Bryn Coed and the Underground Railroad

did you know…?

During the late 18th and early 19th centuries, Quakers and free blacks in Chester County quietly assisted fugitive slaves on their journey to freedom.

One such stop along the Underground Railroad was the farm of Jonathan and Ann Thomas who were active abolitionists and offered their home as shelter for run-aways from 1805 to about 1830.

In 1838, the property was sold to Dr. Bartholomew Fussell, a Quaker who grew up in Chester County but moved to Baltimore to study medicine. In Baltimore, Fussell opened a Sabbath School for African American students, teaching as many as 90 students at a time. When he returned to Chester County, his farm was used as a secret hospital for exhausted, injured, or ailing slaves escaping through northeastern Maryland into Pennsylvania. Historians estimate some 2,000 run-aways visited there, including some of Fussell’s former pupils from the Sabbath School.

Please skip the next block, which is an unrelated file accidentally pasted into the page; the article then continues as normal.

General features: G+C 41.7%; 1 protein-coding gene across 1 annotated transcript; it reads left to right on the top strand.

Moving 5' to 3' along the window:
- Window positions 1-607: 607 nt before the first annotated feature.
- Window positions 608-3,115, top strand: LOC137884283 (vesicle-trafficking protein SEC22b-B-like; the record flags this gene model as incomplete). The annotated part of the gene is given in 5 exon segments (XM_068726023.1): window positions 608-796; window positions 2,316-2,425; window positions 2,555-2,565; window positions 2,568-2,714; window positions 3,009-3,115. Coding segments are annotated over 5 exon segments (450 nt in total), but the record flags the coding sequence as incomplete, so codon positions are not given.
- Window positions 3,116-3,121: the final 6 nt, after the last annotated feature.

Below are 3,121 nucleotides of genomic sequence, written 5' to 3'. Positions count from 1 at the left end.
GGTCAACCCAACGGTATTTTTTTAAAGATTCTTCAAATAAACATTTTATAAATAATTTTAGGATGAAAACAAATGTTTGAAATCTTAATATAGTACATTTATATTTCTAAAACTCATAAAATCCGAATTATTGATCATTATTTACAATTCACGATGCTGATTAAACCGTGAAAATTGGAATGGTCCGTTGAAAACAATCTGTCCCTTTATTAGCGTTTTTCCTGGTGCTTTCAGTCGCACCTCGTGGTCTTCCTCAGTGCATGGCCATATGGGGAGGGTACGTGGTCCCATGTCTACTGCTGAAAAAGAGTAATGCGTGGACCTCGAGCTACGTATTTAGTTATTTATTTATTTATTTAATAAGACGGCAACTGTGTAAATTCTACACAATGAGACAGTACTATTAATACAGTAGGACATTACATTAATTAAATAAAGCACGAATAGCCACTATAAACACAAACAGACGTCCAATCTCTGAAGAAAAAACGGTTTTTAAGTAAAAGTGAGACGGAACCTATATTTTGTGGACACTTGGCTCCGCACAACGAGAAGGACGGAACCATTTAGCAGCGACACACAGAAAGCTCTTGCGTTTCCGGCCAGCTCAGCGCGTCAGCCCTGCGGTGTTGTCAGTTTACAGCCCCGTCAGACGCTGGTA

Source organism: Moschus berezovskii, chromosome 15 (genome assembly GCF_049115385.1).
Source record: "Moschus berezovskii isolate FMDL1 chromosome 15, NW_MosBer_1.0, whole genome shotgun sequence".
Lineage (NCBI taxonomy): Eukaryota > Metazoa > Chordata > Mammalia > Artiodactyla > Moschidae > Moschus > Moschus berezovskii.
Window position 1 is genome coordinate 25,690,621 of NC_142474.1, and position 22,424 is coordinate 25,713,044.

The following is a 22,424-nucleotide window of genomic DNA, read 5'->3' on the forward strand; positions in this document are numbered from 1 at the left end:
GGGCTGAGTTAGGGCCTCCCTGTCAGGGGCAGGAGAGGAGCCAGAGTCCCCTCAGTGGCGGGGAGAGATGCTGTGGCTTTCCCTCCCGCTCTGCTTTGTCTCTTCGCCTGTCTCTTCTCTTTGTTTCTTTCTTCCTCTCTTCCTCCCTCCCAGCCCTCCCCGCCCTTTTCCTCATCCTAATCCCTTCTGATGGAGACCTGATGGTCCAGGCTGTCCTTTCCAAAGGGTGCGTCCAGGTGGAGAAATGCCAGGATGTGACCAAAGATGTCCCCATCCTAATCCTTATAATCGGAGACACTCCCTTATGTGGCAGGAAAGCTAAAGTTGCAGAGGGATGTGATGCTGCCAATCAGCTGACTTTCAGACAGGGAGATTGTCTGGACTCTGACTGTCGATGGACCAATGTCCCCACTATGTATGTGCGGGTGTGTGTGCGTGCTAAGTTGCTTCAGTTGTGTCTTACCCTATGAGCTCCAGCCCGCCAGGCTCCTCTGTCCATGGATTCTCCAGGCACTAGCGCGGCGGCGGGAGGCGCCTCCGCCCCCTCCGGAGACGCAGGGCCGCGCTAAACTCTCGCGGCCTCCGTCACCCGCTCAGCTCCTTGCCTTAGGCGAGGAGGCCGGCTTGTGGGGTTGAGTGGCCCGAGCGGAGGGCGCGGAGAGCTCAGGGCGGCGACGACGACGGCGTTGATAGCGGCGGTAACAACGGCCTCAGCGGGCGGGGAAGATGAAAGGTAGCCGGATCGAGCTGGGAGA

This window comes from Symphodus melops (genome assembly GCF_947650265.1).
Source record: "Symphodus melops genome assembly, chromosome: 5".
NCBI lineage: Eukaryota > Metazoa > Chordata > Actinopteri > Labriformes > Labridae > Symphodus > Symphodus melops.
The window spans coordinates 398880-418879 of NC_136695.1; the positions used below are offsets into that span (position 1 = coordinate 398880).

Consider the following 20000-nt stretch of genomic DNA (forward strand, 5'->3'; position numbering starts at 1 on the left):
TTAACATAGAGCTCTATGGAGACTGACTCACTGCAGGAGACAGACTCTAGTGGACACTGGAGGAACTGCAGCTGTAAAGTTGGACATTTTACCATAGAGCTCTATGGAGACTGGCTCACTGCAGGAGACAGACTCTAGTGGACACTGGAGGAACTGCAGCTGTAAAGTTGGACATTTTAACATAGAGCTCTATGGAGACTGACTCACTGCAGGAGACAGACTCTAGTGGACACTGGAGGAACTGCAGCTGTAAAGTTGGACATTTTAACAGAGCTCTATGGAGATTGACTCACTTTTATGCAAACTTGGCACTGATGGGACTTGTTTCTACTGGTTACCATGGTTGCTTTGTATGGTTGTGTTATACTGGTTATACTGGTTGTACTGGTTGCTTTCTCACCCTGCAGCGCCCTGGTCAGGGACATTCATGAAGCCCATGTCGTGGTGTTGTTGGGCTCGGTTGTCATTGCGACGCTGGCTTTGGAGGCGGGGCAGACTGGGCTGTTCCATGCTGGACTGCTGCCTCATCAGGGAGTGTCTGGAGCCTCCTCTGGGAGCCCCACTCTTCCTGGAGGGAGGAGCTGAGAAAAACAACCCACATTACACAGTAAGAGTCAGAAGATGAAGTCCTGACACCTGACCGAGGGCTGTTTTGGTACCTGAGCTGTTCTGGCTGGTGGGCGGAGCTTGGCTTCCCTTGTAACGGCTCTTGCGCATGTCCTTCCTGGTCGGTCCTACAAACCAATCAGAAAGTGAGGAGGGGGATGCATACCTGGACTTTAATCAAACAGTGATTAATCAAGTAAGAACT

In her account of the farm’s history, local historian Estelle Cremers noted that there was a four-foot entrance hole in the earth at the property, which many believed led to an underground passageway used by fugitives. “Local teenagers found they could crawl through it into a chamber not more than seven feet in height. The first chamber led to a second that measured about 10-feet long by six-feet wide.” The opening was intentionally destroyed in the late 1960s when neighbors became concerned about its safety.

But the Thomas house still stands and is a part of the Bryn Coed Farms tract. The house and the lot on which it stands is under contract; the buyer plans to undertake an extensive renovation.